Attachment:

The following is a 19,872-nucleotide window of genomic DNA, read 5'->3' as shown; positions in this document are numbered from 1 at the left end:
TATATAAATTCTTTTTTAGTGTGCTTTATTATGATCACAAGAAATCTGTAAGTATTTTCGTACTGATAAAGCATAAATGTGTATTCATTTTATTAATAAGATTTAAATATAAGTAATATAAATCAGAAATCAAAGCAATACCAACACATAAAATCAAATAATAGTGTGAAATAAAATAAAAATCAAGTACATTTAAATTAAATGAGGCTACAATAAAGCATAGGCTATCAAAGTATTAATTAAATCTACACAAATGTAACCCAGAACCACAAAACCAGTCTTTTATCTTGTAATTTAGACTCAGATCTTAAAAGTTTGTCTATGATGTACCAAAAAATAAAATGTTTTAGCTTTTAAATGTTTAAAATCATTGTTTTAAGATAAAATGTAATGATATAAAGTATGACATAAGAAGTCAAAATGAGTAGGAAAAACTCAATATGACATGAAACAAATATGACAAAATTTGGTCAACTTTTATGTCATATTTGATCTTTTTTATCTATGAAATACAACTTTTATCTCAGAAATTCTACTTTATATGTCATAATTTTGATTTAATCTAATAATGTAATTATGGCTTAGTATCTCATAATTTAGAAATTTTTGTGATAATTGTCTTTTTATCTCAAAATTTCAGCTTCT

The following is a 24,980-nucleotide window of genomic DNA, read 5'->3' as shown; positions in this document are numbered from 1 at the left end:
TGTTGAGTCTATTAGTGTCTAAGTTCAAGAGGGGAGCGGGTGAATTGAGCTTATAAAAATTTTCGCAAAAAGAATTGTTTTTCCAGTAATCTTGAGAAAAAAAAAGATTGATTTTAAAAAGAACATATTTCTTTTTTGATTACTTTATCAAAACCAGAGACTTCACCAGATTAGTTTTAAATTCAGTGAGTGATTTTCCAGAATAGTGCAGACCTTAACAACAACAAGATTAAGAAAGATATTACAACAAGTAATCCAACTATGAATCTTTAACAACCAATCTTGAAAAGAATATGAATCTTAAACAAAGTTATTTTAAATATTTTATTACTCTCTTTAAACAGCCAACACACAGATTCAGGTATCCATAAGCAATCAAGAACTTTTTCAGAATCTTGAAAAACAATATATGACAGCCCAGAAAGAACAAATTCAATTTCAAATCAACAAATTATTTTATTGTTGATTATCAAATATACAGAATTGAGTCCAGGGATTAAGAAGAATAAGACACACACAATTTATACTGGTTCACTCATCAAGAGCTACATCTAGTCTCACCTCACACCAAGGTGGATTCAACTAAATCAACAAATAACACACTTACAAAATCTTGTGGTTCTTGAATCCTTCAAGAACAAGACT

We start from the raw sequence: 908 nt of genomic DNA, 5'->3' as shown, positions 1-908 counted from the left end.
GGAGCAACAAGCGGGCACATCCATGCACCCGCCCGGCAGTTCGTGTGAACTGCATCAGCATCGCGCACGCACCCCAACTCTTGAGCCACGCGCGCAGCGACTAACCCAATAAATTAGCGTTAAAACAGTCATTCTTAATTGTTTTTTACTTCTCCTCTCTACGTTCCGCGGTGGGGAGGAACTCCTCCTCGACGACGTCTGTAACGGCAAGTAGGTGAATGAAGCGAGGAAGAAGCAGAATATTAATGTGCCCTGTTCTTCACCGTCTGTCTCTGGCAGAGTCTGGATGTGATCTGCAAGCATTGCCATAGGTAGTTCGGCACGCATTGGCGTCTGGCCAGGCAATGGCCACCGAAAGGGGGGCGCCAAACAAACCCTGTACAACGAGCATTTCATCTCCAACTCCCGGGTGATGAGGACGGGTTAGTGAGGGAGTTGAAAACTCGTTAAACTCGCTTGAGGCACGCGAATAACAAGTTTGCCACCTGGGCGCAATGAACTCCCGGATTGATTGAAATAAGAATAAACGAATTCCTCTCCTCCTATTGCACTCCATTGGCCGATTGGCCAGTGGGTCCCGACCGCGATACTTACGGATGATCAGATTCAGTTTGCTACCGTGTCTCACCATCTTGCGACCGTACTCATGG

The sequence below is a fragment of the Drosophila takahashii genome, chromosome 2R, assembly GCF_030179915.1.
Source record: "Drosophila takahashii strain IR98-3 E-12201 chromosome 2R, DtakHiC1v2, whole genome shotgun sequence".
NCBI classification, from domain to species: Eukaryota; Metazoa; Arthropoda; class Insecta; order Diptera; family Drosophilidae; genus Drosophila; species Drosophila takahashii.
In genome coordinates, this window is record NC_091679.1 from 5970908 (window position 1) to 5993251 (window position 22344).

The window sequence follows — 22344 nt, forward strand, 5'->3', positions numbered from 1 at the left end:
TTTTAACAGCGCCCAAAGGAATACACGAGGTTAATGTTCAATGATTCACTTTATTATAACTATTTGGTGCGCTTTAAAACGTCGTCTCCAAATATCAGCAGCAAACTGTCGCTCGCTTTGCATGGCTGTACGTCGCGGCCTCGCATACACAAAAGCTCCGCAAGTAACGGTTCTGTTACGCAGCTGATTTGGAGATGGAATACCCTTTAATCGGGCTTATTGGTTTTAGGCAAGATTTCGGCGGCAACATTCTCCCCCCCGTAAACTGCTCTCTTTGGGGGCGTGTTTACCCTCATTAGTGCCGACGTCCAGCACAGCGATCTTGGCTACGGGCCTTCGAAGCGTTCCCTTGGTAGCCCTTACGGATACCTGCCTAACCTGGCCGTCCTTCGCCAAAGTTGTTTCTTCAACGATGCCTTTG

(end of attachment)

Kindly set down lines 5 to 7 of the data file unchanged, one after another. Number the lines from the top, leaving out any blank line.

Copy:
We start from the raw sequence: 908 nt of genomic DNA, 5'->3' as shown, positions 1-908 counted from the left end.
GGAGCAACAAGCGGGCACATCCATGCACCCGCCCGGCAGTTCGTGTGAACTGCATCAGCATCGCGCACGCACCCCAACTCTTGAGCCACGCGCGCAGCGACTAACCCAATAAATTAGCGTTAAAACAGTCATTCTTAATTGTTTTTTACTTCTCCTCTCTACGTTCCGCGGTGGGGAGGAACTCCTCCTCGACGACGTCTGTAACGGCAAGTAGGTGAATGAAGCGAGGAAGAAGCAGAATATTAATGTGCCCTGTTCTTCACCGTCTGTCTCTGGCAGAGTCTGGATGTGATCTGCAAGCATTGCCATAGGTAGTTCGGCACGCATTGGCGTCTGGCCAGGCAATGGCCACCGAAAGGGGGGCGCCAAACAAACCCTGTACAACGAGCATTTCATCTCCAACTCCCGGGTGATGAGGACGGGTTAGTGAGGGAGTTGAAAACTCGTTAAACTCGCTTGAGGCACGCGAATAACAAGTTTGCCACCTGGGCGCAATGAACTCCCGGATTGATTGAAATAAGAATAAACGAATTCCTCTCCTCCTATTGCACTCCATTGGCCGATTGGCCAGTGGGTCCCGACCGCGATACTTACGGATGATCAGATTCAGTTTGCTACCGTGTCTCACCATCTTGCGACCGTACTCATGG

The sequence below is a fragment of the Drosophila takahashii genome, chromosome 2R, assembly GCF_030179915.1.